Using Docker

You can also make use of Docker in Scrutinizer's build environment. Simply enable it by adding the following to your configuration:

        docker: true

This will automatically start the Docker daemon and install a recent version of Docker Compose.

Extended Compatibility Mode (Remote Engine)

By default, Docker runs inside the build container. As a result, some syscalls are restricted, and depending on how you use Docker, you might run into errors like open /proc/####/environ: permission denied, failed to register layer or general permission/operation denied errors.

For these cases, Scrutinizer provides a separate environment with a Docker engine running that provides un-restricted syscalls. Simply, set the remote_engine flag to true in your configuration:

            remote_engine: true

Accessing Exposed Ports

Any ports that are exposed are not exposed on localhost as the Docker engine is not running inside the local build environment, but are exposed in the remote host. You can access services exposed there using the $DOCKER_IP environment variable.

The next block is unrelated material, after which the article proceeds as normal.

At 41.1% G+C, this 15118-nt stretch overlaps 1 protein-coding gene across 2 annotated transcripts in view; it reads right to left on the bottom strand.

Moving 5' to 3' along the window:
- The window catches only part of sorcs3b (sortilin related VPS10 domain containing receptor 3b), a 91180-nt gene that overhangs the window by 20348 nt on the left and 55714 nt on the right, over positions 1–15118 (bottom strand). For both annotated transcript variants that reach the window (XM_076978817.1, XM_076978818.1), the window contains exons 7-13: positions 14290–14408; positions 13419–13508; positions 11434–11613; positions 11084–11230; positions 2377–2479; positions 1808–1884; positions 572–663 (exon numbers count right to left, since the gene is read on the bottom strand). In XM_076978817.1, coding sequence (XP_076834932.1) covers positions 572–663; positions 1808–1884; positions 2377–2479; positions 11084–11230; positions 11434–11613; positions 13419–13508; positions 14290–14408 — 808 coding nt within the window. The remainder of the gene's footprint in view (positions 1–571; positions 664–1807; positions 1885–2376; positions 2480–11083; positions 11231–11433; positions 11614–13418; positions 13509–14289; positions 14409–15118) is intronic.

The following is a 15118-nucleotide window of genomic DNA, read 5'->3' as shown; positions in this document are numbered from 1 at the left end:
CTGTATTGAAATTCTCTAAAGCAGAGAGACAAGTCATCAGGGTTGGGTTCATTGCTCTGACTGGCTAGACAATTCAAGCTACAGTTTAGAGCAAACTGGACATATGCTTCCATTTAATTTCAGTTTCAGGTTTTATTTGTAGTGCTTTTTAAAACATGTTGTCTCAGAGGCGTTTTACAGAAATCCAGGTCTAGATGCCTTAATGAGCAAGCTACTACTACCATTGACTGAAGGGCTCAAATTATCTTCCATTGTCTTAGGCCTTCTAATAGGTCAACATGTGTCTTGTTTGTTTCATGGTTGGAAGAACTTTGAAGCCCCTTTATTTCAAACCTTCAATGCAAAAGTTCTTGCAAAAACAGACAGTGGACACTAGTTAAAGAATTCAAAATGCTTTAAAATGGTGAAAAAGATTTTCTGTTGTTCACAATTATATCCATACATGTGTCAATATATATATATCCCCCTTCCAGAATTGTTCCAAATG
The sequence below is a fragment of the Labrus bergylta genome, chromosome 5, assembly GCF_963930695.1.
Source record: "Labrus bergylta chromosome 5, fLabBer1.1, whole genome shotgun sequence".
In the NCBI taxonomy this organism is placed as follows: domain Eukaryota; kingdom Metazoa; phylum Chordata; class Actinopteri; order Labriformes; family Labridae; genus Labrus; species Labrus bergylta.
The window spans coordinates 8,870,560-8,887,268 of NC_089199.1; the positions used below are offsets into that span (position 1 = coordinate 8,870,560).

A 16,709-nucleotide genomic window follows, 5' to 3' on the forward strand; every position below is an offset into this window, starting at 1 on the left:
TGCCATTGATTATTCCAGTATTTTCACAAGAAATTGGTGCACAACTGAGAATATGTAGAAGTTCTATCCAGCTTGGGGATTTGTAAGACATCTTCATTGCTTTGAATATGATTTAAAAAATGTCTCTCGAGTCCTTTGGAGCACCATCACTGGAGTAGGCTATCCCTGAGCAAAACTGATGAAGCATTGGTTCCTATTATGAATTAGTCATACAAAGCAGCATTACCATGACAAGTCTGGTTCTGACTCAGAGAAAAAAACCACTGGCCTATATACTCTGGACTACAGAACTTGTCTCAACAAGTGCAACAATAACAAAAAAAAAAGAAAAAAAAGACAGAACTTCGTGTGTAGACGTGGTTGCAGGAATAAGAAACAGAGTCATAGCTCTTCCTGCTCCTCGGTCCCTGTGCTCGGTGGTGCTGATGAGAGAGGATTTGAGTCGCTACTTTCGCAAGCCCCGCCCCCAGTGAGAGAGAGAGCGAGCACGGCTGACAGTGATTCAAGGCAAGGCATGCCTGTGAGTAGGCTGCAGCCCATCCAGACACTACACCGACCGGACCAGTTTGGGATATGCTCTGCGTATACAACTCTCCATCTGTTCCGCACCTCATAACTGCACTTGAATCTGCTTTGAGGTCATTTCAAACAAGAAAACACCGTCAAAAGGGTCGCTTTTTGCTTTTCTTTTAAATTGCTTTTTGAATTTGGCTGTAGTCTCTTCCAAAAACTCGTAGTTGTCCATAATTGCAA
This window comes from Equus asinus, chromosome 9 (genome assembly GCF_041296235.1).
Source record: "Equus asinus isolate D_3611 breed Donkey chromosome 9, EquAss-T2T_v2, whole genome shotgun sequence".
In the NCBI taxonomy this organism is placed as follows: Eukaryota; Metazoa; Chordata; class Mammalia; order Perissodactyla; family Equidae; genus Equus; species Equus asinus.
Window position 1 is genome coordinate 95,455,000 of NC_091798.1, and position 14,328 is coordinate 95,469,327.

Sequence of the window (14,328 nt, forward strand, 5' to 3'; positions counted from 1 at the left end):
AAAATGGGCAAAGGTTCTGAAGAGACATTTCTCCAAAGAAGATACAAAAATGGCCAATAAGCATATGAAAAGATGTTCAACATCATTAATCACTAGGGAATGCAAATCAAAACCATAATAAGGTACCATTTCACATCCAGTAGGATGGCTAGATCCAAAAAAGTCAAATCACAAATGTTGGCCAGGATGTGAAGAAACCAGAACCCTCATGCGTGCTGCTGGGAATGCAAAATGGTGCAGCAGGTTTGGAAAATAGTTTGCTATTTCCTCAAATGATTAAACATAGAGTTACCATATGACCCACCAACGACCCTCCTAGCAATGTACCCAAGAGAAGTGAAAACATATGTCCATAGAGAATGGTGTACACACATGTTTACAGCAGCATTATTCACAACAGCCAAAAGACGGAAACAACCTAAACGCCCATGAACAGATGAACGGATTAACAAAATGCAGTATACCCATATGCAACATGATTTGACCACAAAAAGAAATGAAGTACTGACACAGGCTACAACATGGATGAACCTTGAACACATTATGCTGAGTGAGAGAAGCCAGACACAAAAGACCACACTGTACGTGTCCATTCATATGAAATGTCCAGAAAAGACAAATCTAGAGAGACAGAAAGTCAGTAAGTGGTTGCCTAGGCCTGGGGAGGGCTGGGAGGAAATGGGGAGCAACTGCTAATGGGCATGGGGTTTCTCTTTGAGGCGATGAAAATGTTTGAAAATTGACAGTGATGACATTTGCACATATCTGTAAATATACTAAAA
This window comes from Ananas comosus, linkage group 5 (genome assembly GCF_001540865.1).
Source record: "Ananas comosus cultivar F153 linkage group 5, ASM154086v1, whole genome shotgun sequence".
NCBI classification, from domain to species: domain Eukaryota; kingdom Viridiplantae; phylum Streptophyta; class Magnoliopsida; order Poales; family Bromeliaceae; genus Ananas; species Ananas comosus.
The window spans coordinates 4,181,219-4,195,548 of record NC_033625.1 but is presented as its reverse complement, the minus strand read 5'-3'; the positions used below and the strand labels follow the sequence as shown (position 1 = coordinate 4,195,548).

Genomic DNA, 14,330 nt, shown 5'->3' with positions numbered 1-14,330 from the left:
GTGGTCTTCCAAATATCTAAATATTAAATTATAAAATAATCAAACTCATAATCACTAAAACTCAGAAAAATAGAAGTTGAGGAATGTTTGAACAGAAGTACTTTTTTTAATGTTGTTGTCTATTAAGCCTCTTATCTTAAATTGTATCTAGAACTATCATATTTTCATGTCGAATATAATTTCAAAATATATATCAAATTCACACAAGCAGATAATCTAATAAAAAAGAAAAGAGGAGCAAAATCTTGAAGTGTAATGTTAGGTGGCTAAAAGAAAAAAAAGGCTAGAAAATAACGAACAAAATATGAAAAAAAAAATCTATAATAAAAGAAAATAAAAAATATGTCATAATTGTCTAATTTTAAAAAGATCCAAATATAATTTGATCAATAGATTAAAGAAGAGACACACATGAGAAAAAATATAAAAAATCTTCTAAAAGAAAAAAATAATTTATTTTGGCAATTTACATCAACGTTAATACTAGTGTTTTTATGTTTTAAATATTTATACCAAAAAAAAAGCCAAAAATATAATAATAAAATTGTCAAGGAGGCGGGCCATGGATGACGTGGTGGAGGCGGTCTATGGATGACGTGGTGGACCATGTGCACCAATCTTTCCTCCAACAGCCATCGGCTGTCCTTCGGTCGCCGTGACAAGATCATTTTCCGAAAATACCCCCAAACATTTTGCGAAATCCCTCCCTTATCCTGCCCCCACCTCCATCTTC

Volume Limitations and Solutions

When using volumes with remote_engine enabled, those volumes are not referring to the local build environment, but to the host that the Docker engine is running in. As such, you can't mount a local repository folder if remote engine is enabled. This behavior is the same as if you were running Docker via Docker Machine as is common on Mac OS X.

So, if you run a command like docker run -v ./some-file:/image-path/some-file my-base-image some-command, this would not work when the remote engine is enabled. To overcome this, simply create an image where you copy the file to the desired location. For the example above, the Dockerfile can look like this:

FROM my-base-image

COPY ./some-file /image-path/some-file

You can then build the image in the build environment docker build -t my-build-image -f Dockerfile ., and after that run your original command docker run my-build-image some-command.

Defining Registry Logins

If you want to push images or pull private images from a registry, you can define logins in the configuration:

            - { username: "my-user", password: "my-password" } # DockerHub
            - { username: "another-user", password: "some-pass", server: "" }

Caching Images

If you would like us to cache certain base images, you can define those too:

                - "scrutinizer/web:base-123"     # Exact name including tag name
                - "scrutinizer/*"                # Wildcard match against repository name
Note: We currently have to use the vfs storage driver of Docker. This means that each layer is a full copy of the image. If you have many layers, it may be faster to not cache them, but re-download them on-the-fly.